Your command of the English language is impressive rico!
Have you anything positive to contribute with respect to the 'JRB hitch'?
You obviously feel empowered behind your keyboard - and probably think the moderators will not take any action to warn or ban you? I presume that because you likely believe that you wont be warned or banned, you will just continue to post nothing of any real value?

To JRB, I've had a question regarding the 'host' object around which your hitch is intended to be attached...
I presume the 'host' should be a round profile (ie not a square or rectangular profile)?
That is, for any load testing, the hitch should be attached to a round (circular) host only?
Also, the frictive properties of the host may play a role (ie smooth versus rough surface)?
 

John RB

Member
Location
Eastern
Your command of the English language is impressive rico!
Have you anything positive to contribute with respect to the 'JRB hitch'?
You obviously feel empowered behind your keyboard - and probably think the moderators will not take any action to warn or ban you? I presume that because you likely believe that you wont be warned or banned, you will just continue to post nothing of any real value?

To JRB, I've had a question regarding the 'host' object around which your hitch is intended to be attached...
I presume the 'host' should be a round profile (ie not a square or rectangular profile)?
That is, for any load testing, the hitch should be attached to a round (circular) host only?
Also, the frictive properties of the host may play a role (ie smooth versus rough surface)?
The reason I created the hitch was for use on a tree, specifically lengthwise pull in the downward direction. And so yes, a tree trunk or similar is ideal for initial tests. However, not all trees are straight and not all trunks are cylindrical and therefore the actual direction of pull could vary moderately. My goal was a hitch with a high efficiency, stability, relatively easy to tie and inspect. It needs to stay in place when load is removed, where a simple girth hitch might fall. And so i did not limit my testing to lengthwise pull. I also tested horizontal pull on an object as large as a tree trunk and as small as a Caribiner. I don't possess adequate test equipment, nor did I run any test enough times to venture an efficiency number, but I did pull it to failure and it exceeded my expectations and therefore I believe it could be as strong as our best anchors. At that juncture, I published a test video to YouTube where I loaded an 8mm line with 1500 lbs. Its the 2nd in the playlist. In that system, the hitch was being pulled upwards on one side and downward on the other. It also had two Caribiners seeing the same load. They jammed moderately and couldn't be spilled witha tug of the drawloop. That test got me feedback to orchestrate the next test against the well known scaffold. (3rd video) And when one scaffold broke and one jammed to a weld, I was impressed and knew I needed to get some better and more formal testing. On a tree trunk, whether lengthwise or perpendicular, the absence of jamming under extreme loads surprised me. The strength surprised me. And so any testing is welcome, but a square cross sectioned post seems like an unlikely object, particularly for lengthwise pull.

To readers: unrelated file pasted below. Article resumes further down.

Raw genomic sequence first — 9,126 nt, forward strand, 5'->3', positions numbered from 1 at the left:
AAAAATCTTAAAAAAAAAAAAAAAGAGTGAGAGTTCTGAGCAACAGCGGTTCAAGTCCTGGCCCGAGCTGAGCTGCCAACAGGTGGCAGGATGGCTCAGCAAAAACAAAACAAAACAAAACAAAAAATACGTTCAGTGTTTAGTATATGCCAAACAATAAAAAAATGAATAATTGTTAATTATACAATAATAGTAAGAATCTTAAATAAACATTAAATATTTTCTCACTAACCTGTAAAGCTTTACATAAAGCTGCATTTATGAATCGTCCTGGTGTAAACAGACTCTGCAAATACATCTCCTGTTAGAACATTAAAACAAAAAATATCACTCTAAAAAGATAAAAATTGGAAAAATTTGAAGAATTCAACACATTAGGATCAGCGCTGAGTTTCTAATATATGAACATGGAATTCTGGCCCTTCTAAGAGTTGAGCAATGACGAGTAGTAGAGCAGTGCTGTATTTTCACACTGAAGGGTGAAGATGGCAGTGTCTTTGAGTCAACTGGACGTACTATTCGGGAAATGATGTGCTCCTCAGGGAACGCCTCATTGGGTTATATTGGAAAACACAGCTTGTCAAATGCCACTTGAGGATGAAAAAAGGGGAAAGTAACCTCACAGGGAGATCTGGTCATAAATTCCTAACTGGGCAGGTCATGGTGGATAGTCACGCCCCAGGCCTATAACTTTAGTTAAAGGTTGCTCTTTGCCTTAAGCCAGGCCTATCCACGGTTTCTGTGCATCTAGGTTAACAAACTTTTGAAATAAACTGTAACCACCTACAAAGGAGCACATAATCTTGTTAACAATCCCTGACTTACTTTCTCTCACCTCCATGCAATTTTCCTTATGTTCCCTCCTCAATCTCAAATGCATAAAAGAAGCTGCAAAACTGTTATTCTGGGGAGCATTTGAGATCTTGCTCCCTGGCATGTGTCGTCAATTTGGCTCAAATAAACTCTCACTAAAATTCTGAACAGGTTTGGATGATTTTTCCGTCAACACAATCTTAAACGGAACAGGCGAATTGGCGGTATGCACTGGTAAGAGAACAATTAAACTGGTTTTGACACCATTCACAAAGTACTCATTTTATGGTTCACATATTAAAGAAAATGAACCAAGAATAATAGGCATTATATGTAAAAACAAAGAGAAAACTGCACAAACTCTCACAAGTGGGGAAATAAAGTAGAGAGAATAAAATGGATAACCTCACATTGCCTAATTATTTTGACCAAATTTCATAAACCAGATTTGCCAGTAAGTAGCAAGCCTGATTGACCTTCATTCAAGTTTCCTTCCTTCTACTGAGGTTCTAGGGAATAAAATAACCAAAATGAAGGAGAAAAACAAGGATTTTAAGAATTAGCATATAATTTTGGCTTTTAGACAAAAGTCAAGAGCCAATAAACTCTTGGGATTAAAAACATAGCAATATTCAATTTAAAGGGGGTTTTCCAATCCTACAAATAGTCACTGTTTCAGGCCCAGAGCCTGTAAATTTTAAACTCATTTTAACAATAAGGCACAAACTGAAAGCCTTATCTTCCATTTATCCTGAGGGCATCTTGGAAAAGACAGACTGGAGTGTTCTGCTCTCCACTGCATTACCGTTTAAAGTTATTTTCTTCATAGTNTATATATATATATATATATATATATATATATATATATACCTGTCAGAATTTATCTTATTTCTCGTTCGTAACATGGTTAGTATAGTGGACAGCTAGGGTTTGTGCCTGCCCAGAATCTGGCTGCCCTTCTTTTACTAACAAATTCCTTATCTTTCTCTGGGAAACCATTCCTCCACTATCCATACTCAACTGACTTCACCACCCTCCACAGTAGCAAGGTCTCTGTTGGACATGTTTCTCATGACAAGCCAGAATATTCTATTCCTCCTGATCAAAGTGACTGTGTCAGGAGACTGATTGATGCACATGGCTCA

agent_smith

Active Member
Location
Townsville
Thanks John JRB.
Am likely stating the obvious here - but:
Any would-be testers need to have the test parameters defined.
If the test parameters are not strictly defined - the results will not be reproducible by others.
In the 'scientific world', results are published by various authors/researchers.
It is then left to others to conduct follow up tests to either confirm or refute the results (thats how science progresses). But the test needs to be repeatable by others.

So for example, it might be stipulated that the host must be of a perfectly round/circular profile. If the host is imperfectly round (bumpy) - this could impact on test results. An imperfect (bumpy) host might impact on the results obtained.
Also, the surface texture of the host would need to be specified - some testers might (for example) use a steel post in their lab or test environment (because its easy, readily available and of a known structural strength). Others might use a natural living tree as a host. And yet others might use a timber hard wood utility pole that is lying in a horizontal position.
All of these can be considered to be 'variables' for the test.

If we believe in the capstan equation, the circumference of the host should play no role... although it might be important to record or specify the diameter/circumference of the host - so at least it is a known quantity (rather than an 'unknown').
 

John RB

Member
Location
Eastern
Thanks John JRB.
Am likely stating the obvious here - but:
Any would-be testers need to have the test parameters defined.
If the test parameters are not strictly defined - the results will not be reproducible by others.
In the 'scientific world', results are published by various authors/researchers.
It is then left to others to conduct follow up tests to either confirm or refute the results (thats how science progresses). But the test needs to be repeatable by others.

So for example, it might be stipulated that the host must be of a perfectly round/circular profile. If the host is imperfectly round (bumpy) - this could impact on test results. An imperfect (bumpy) host might impact on the results obtained.
Also, the surface texture of the host would need to be specified - some testers might (for example) use a steel post in their lab or test environment (because its easy, readily available and of a known structural strength). Others might use a natural living tree as a host. And yet others might use a timber hard wood utility pole that is lying in a horizontal position.
All of these can be considered to be 'variables' for the test.

If we believe in the capstan equation, the circumference of the host should play no role... although it might be important to record or specify the diameter/circumference of the host - so at least it is a known quantity (rather than an 'unknown').